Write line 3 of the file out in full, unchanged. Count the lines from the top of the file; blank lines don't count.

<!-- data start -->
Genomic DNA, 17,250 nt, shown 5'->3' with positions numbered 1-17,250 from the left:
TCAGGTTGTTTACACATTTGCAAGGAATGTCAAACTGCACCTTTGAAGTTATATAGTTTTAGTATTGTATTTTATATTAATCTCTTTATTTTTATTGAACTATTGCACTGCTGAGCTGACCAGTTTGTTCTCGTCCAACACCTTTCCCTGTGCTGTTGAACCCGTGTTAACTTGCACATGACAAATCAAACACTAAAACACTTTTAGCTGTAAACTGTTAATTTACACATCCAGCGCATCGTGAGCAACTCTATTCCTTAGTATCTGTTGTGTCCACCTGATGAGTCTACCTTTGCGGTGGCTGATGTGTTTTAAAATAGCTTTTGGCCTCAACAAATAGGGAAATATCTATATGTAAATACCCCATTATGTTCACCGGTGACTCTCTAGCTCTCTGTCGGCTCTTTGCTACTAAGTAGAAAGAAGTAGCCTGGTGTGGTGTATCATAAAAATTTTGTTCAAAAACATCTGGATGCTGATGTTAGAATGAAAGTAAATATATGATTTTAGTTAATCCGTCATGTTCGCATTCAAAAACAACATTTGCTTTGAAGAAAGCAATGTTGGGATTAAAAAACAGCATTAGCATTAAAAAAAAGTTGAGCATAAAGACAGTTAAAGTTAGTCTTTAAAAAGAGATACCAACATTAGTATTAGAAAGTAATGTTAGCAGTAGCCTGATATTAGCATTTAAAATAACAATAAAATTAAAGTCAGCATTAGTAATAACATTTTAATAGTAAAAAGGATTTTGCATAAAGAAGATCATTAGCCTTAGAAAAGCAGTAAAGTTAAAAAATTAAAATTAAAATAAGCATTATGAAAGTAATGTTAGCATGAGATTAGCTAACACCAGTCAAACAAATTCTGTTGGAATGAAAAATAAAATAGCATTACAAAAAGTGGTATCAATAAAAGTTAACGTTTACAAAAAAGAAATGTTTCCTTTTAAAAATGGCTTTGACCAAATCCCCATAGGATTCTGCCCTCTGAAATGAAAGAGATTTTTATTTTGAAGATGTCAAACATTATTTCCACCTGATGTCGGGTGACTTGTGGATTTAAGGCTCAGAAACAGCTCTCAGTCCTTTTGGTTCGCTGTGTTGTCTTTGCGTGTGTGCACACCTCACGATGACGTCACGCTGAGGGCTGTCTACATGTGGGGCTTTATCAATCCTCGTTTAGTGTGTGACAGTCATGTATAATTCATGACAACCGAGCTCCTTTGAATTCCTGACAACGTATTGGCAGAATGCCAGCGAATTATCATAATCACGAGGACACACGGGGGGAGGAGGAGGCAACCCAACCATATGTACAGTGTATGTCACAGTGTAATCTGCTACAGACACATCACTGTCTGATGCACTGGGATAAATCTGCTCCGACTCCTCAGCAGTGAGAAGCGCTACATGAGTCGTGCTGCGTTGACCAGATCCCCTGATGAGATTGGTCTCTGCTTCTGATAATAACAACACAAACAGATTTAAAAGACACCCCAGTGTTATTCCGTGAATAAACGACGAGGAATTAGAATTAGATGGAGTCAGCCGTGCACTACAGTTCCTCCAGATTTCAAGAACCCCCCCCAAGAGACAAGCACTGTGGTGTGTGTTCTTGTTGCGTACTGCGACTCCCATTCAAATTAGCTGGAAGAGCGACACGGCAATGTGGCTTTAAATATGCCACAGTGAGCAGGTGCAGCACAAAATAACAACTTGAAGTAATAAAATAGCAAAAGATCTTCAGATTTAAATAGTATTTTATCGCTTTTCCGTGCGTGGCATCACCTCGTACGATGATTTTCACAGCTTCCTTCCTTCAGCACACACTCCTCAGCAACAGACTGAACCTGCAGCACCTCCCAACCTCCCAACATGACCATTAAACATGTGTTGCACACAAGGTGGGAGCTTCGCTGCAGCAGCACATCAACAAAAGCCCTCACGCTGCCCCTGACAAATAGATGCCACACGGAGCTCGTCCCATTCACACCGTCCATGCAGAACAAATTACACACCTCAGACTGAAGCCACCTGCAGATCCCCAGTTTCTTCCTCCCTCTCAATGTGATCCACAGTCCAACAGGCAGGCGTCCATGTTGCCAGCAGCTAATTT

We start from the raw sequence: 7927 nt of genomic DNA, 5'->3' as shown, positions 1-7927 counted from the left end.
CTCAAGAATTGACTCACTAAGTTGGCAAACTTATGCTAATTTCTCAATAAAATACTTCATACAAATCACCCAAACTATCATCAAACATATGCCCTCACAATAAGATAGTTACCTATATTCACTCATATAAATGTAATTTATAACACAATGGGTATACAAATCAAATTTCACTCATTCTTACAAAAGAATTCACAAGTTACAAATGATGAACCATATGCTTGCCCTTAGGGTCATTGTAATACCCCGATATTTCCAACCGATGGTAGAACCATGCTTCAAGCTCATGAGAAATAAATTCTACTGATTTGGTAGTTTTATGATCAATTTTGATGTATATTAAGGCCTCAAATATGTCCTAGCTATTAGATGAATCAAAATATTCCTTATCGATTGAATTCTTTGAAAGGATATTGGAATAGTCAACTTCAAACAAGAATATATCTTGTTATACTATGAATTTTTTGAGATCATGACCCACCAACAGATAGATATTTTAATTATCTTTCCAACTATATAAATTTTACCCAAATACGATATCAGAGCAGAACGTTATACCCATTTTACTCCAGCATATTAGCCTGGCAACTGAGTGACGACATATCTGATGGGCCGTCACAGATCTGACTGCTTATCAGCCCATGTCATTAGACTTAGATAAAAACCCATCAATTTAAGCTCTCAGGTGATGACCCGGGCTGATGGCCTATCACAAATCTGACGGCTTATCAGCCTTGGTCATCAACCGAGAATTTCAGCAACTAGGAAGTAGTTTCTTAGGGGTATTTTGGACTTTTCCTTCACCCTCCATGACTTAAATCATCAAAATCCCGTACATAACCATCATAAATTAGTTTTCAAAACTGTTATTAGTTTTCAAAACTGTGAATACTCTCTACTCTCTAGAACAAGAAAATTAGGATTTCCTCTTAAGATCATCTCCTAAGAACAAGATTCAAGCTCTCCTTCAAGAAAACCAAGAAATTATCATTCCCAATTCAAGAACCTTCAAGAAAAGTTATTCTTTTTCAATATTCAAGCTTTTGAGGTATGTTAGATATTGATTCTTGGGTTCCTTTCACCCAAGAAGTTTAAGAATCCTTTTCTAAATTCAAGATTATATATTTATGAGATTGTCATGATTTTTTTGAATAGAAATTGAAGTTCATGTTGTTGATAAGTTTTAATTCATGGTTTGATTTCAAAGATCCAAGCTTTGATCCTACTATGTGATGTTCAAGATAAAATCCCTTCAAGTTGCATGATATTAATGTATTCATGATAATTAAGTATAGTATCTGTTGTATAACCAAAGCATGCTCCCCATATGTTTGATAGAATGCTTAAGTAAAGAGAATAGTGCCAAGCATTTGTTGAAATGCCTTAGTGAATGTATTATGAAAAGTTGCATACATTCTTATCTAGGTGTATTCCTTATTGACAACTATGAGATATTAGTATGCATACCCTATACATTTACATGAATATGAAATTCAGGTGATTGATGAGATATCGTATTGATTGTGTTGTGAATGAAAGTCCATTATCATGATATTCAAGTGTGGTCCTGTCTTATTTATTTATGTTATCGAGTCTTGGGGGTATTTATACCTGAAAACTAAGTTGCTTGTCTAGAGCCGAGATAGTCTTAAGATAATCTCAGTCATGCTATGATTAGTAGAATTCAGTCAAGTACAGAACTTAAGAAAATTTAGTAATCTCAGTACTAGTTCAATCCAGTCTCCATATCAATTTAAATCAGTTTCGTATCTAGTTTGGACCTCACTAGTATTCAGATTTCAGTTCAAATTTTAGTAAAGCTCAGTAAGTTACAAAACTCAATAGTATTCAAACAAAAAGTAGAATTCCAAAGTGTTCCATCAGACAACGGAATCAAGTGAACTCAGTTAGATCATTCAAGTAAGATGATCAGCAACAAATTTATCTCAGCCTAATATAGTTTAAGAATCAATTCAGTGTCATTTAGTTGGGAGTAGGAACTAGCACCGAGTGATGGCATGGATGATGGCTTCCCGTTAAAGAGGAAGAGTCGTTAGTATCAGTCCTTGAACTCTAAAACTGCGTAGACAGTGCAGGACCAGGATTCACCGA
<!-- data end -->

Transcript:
We start from the raw sequence: 7927 nt of genomic DNA, 5'->3' as shown, positions 1-7927 counted from the left end.